Developing Block Play at Dalmuir ELCC

Project author:

Project summary:

To develop an awareness within the staff team of the importance of Block Play to support childrens development

Twitter Post from Lynn McNair when we held a Froebel training session in my centre


Block play, historically in settings I have worked in, has been present in the playroom but with no real thought or understanding behind why we have it or the benefits of it.
It took into account the principles and literature from Froebel, Patty Hill Smith and Caroline Pratt
My purpose in undertaking this project was to introduce block play within the centre and develop practitioners’ understanding of the importance of block play


Block Play did not exist in my setting. . It had been a resource that practitioners have found ‘dangerous’, it was resource that could be found hidden at the back of the equipment cupboard gathering dust that no one wants to put out.
I felt it was important when introducing and supporting block play within the early years setting that there was an understanding of the history and development of block play over the years. I felt block play resources were present in my centre but with no thought or understanding as to why they were there. My rationale in implementing and supporting block play within the centre was to demonstrate to practitioners that they could assess children’s development in a much simpler, child orientated way through block play.


In providing a well-planned and sufficiently resourced block play space, I hoped that practitioners would develop their observational skills and support and extend children’s learning.
This required resourcing which I was able to request additional budget from our local authority and this was kindly granted.
In order to ensure our block play area was sustainable, I decided it was important to support practitioners as much as possible, be there to answer questions, evaluate the space and how it was being used and model good practice.

“if you're going to have blocks you need to have enough space. You have to carve it out of your room. You have to make sure that you have created a space were children can be creative, experimental, and exploratory, so devote some space to it. Even more ideal is if you can have a space were children can leave things up overnight, because there’s that pride of ownership and investment in their work that is honored and respected by the way you treat it after it’s [finished]”.

Pam McComas (Community Playthings, 2018)


With the support of our Excellence and Equity Lead, we were able to resource and set up our block play space fairly quickly. As with all new resources, practitioners quickly became excited and keen to start using the space.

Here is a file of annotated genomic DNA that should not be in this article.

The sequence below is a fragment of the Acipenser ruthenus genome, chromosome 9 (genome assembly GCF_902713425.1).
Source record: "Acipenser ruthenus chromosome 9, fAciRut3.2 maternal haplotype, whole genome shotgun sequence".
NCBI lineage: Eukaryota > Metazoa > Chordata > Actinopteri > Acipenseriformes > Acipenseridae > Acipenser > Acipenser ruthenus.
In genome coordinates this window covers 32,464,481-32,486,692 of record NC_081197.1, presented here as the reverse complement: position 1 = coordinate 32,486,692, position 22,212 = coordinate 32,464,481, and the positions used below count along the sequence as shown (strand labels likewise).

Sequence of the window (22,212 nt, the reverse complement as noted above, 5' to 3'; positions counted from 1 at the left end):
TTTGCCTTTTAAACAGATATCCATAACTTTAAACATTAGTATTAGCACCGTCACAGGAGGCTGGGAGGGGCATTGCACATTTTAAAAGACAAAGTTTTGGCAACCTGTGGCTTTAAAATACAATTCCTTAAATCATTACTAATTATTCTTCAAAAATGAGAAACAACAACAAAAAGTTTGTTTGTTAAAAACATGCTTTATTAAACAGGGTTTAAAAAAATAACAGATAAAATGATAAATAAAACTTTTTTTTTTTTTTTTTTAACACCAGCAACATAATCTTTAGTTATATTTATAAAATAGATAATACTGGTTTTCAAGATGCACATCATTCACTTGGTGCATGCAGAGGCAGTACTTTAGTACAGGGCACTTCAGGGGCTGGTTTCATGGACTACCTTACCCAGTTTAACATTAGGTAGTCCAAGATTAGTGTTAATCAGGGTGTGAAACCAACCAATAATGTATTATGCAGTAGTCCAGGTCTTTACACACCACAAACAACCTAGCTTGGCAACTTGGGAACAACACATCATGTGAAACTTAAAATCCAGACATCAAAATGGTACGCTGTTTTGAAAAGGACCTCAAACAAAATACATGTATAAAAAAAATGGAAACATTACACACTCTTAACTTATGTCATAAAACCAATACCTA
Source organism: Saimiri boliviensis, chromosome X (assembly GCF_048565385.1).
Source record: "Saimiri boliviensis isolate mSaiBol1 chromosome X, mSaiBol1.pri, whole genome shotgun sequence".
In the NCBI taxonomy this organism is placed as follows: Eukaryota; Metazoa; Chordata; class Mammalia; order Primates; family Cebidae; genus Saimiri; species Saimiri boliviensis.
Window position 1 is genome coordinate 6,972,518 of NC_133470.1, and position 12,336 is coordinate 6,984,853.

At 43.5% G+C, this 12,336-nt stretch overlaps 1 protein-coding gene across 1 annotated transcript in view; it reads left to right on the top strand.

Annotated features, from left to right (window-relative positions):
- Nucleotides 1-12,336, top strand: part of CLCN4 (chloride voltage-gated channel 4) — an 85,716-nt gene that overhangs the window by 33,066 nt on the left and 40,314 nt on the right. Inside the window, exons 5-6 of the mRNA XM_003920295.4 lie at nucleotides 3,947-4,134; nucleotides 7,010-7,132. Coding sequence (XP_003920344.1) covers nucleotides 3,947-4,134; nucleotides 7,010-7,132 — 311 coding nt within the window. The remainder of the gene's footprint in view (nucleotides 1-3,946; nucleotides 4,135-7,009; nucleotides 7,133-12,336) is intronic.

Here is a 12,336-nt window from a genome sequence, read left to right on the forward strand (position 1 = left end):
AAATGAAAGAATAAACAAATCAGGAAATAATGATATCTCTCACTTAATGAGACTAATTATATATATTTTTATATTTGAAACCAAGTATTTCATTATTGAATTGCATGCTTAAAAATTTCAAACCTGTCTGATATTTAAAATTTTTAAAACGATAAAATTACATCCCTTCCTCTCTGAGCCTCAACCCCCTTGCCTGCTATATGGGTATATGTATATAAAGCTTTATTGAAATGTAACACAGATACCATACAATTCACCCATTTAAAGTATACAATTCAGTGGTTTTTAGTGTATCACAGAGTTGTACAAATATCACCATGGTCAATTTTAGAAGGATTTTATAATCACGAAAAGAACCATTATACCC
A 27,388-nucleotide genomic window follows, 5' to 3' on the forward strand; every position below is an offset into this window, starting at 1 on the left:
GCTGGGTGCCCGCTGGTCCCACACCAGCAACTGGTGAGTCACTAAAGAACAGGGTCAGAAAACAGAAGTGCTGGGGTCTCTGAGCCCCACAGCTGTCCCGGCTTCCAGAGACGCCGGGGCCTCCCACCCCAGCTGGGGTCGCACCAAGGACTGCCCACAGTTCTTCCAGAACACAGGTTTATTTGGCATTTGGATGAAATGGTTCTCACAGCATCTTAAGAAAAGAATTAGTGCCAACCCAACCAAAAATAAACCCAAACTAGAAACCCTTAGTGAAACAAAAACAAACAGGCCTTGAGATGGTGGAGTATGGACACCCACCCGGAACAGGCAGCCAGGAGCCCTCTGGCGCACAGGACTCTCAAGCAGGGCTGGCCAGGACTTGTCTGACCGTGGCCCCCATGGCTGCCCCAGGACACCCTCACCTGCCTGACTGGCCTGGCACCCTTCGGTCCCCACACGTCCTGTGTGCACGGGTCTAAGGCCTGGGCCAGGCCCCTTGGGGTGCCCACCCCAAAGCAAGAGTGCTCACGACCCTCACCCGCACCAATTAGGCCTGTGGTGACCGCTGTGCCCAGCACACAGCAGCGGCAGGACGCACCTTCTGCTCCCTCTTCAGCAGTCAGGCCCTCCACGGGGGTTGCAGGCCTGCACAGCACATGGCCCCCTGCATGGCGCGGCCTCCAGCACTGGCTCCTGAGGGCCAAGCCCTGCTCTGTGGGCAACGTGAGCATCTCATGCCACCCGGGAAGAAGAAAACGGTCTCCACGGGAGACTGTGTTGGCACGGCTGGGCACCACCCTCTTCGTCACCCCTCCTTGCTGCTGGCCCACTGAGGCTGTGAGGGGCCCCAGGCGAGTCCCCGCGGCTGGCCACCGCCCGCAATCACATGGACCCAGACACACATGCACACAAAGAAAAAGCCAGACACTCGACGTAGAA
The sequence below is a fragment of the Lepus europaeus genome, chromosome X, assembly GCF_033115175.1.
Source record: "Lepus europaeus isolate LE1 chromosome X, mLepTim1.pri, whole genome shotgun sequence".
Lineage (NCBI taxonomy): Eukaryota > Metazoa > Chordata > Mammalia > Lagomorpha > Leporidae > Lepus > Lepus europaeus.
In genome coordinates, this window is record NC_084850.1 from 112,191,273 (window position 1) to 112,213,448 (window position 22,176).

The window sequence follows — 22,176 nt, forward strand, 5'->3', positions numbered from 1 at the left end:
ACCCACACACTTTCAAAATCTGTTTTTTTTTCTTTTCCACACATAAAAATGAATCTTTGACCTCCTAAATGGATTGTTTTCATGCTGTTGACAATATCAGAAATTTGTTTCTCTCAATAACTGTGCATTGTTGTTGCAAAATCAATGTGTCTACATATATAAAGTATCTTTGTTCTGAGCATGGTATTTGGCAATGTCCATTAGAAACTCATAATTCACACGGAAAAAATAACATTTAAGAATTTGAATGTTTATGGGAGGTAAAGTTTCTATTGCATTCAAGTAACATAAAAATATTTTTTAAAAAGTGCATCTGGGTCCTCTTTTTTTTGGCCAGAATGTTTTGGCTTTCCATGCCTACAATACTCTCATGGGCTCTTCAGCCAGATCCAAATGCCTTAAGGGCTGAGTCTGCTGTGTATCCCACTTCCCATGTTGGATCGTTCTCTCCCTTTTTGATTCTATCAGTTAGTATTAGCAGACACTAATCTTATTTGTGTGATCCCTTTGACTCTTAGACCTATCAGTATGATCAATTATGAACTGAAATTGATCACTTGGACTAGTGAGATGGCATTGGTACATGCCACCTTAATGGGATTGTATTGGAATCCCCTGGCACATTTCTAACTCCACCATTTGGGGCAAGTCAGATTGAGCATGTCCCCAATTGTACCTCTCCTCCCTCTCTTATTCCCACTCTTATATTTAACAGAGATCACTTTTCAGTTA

Practitioners embraced the new resources however some still need encouraged with how to support children in their play. This was supported by our Excellence and Equity Lead who spent time with each practitioner while they were in the block play room to model and support observations which in turn provided enriched learning experiences for children.
Children have loved our new block play space. Initially children all wanted to spend time in the room as they were excited with the new resources. Over time and now the initial excitement has worn off, children are being more constructive in the play.
It is exciting to see children at different stages of block play and be able to observe how their play develops.


It has been wonderful to see practitioners embrace block play and see the benefits it has for children’s learning and development. I no longer hear the rumbles about block play being too dangerous, I hear practitioners encouraging children to create and expand their learning. I no longer find the block play put back in the resource cupboard, I see practitioners enhancing the play by adding interesting items for the children to develop their imaginations.

Research implications

To be completed

Practitioner enquiry

To be completed

Leadership learning

To be completed

Author and role

To be completed

Comments from other network members

What did you appreciate about this research? What forward-looking questions did it raise for you?

  1. Nicole Warnock
    Nicole Warnock
    26 May 2022 at 1:19 pm

    I have really enjoyed reading your project. It can be a daunting task starting something new when not everyone is as invested as you. In reading your project I can see by the end of it practitioners were fully involved in block play by adding enhancements for children to enjoy, thank you for sharing.

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